Treat First, Questions Later Campaign by Caleb Somtochukwu

Written by Caleb Somtochukwu Okereke

Barely four weeks after this picture was taken in the compound of our Lagos home, Oranye Ruth was hit by a car at her bus stop where she was waiting to cross the road along the Lekki Free Trade Zone. Ruth although sustaining major head injuries was still alive and was carried by onlookers to a nearby private hospital whose officials turned her away demanding a police report.

By the time the group arrived at the government hospital which was a distance away in Epe, Ruth had given up the ghost. She was just 27.

This practice of demanding for a police report before treating victims has no backing in the law, but why do hospitals still do it?

Through the month of November, I and my friend Tessa Doghor will be teaming with some of Nigeria’s biggest blogs and news organizations for the #TreatFirstQuestionsLater campaign which advocates for speedy medical attention in an emergency situation before anything else.

What we intend to do through the stories of 30 victims of this injustice is to sensitize medical personnel and the ordinary Nigerian about the existence of The 2017 Compulsory Treatment and Care for Victims of Gunshot Act, signed by President Muhammadu Buhari which mandates hospitals whether public or private to treat gunshot victims (or what looks like a gunshot victim) with or without a police report.

We aim as well to humanize these people. Prior to Ruth’s death, I had heard stories like this but it remains a story, it remains a statistic until it hits close to home and you realize that there’s little privilege can do for you when you’re at the mercy of strangers.

For the 30 days in November, we will be sharing real-life experiences of people who have lost a loved one simply because a hospital turned them away for lack of a police report and including a footnote about why this is unlawful. In the hope that a more informed medical personnel and citizenry can lead to a reduction in occurrences of this ilk.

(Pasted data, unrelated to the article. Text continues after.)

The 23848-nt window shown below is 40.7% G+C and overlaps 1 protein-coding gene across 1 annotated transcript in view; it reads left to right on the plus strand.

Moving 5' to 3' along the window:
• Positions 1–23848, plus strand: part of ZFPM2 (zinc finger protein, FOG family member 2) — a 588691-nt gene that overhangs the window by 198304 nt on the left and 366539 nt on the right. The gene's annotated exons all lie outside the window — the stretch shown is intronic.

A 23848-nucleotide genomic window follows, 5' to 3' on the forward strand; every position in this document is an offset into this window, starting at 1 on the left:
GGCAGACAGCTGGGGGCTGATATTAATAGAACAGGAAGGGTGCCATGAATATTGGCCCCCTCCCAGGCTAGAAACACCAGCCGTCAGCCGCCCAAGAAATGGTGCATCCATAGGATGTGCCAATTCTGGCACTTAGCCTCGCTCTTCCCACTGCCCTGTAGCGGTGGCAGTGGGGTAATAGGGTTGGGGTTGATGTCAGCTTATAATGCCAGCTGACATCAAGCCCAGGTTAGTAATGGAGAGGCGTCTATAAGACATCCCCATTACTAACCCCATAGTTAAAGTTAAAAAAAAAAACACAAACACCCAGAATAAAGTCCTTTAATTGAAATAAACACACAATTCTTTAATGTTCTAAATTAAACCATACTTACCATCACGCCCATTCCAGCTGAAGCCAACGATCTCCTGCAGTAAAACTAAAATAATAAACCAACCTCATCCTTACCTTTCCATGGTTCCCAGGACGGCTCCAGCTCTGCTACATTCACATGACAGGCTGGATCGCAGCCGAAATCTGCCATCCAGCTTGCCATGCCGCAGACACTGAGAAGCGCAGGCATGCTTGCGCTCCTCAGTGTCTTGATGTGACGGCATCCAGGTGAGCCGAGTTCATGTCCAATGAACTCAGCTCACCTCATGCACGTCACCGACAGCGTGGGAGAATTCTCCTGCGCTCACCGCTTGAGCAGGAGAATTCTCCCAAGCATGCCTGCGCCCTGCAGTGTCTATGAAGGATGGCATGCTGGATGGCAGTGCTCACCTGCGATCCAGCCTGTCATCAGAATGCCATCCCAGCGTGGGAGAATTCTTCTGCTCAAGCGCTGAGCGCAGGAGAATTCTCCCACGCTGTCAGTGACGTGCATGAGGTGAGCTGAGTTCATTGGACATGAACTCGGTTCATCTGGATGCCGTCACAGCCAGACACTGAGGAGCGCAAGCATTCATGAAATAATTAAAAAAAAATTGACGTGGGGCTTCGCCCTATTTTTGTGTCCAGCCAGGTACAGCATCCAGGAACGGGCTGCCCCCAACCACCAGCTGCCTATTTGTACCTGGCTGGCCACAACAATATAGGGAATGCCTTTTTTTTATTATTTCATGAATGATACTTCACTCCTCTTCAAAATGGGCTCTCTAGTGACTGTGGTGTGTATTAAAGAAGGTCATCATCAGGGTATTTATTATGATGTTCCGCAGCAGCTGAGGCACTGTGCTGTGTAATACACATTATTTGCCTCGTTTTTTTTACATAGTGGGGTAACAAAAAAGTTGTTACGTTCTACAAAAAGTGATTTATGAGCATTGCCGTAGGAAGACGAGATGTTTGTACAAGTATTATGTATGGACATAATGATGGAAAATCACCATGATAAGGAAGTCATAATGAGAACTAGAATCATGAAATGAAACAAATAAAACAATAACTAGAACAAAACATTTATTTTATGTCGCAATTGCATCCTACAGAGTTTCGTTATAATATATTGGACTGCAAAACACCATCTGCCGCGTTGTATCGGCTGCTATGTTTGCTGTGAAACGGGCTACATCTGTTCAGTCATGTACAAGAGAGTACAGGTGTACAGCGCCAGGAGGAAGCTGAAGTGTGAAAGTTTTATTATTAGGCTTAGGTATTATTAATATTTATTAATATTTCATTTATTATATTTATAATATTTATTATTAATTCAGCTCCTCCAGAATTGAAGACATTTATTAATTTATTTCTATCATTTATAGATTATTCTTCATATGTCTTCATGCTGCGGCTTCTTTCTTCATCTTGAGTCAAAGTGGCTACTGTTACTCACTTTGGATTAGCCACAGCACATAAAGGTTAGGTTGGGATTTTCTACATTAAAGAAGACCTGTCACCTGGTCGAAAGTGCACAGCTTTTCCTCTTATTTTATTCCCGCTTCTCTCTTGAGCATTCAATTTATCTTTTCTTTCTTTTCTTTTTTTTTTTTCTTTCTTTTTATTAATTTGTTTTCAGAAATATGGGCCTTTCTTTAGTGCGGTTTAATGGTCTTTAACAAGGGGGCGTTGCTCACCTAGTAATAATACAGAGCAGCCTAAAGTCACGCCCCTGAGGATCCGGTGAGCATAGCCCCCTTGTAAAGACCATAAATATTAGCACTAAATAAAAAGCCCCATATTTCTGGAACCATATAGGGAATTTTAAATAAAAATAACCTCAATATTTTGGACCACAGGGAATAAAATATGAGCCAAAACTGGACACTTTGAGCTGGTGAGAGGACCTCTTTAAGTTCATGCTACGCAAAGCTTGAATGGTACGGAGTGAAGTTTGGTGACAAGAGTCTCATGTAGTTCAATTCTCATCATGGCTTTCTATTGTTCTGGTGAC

Here’s how you can help; we currently have three stories so we need 27 more and we have been able to get the support of a few publications to run these stories, but if you have a story like this to share or know someone who does and will be willing then please send me a DM or shoot me an email on calebokereke@gmail.com and cc: tessadoghor@gmail.com. You do not need to know how to write and all pieces will be edited before publication.

Same way to contact goes if you run a blog or you’re an editor at a media house and will be interested in running one of these stories, please get in touch too. If you fall into neither of these categories and still want to help, then just share this post.

Ruth had plans, some of which included opening an orphanage and applying for the Chevening scholarship next year. None of these will happen again within this space because some irrational and supposedly trained medical staff chose to deny her emergency medical care. I do not want it to happen to anyone else.

Love and light.

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